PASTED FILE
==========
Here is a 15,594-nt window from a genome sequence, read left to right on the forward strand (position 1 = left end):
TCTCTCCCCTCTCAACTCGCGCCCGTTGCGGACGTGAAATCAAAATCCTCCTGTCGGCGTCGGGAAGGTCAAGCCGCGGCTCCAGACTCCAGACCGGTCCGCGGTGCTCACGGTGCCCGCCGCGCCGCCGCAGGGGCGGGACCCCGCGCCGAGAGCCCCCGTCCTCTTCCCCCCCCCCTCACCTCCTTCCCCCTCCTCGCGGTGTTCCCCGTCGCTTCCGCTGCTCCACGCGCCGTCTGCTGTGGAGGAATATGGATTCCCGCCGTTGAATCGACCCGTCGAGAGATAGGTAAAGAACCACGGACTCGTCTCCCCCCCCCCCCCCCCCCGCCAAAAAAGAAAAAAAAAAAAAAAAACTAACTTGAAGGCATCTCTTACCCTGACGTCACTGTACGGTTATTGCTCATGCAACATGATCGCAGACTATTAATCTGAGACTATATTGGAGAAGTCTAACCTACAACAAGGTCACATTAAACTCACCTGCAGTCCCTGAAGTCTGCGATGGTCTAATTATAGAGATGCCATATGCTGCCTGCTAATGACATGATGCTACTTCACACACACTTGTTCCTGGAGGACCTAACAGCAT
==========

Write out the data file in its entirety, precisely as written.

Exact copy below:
Here is a 15,594-nt window from a genome sequence, read left to right on the forward strand (position 1 = left end):
TCTCTCCCCTCTCAACTCGCGCCCGTTGCGGACGTGAAATCAAAATCCTCCTGTCGGCGTCGGGAAGGTCAAGCCGCGGCTCCAGACTCCAGACCGGTCCGCGGTGCTCACGGTGCCCGCCGCGCCGCCGCAGGGGCGGGACCCCGCGCCGAGAGCCCCCGTCCTCTTCCCCCCCCCCTCACCTCCTTCCCCCTCCTCGCGGTGTTCCCCGTCGCTTCCGCTGCTCCACGCGCCGTCTGCTGTGGAGGAATATGGATTCCCGCCGTTGAATCGACCCGTCGAGAGATAGGTAAAGAACCACGGACTCGTCTCCCCCCCCCCCCCCCCCCGCCAAAAAAGAAAAAAAAAAAAAAAAACTAACTTGAAGGCATCTCTTACCCTGACGTCACTGTACGGTTATTGCTCATGCAACATGATCGCAGACTATTAATCTGAGACTATATTGGAGAAGTCTAACCTACAACAAGGTCACATTAAACTCACCTGCAGTCCCTGAAGTCTGCGATGGTCTAATTATAGAGATGCCATATGCTGCCTGCTAATGACATGATGCTACTTCACACACACTTGTTCCTGGAGGACCTAACAGCAT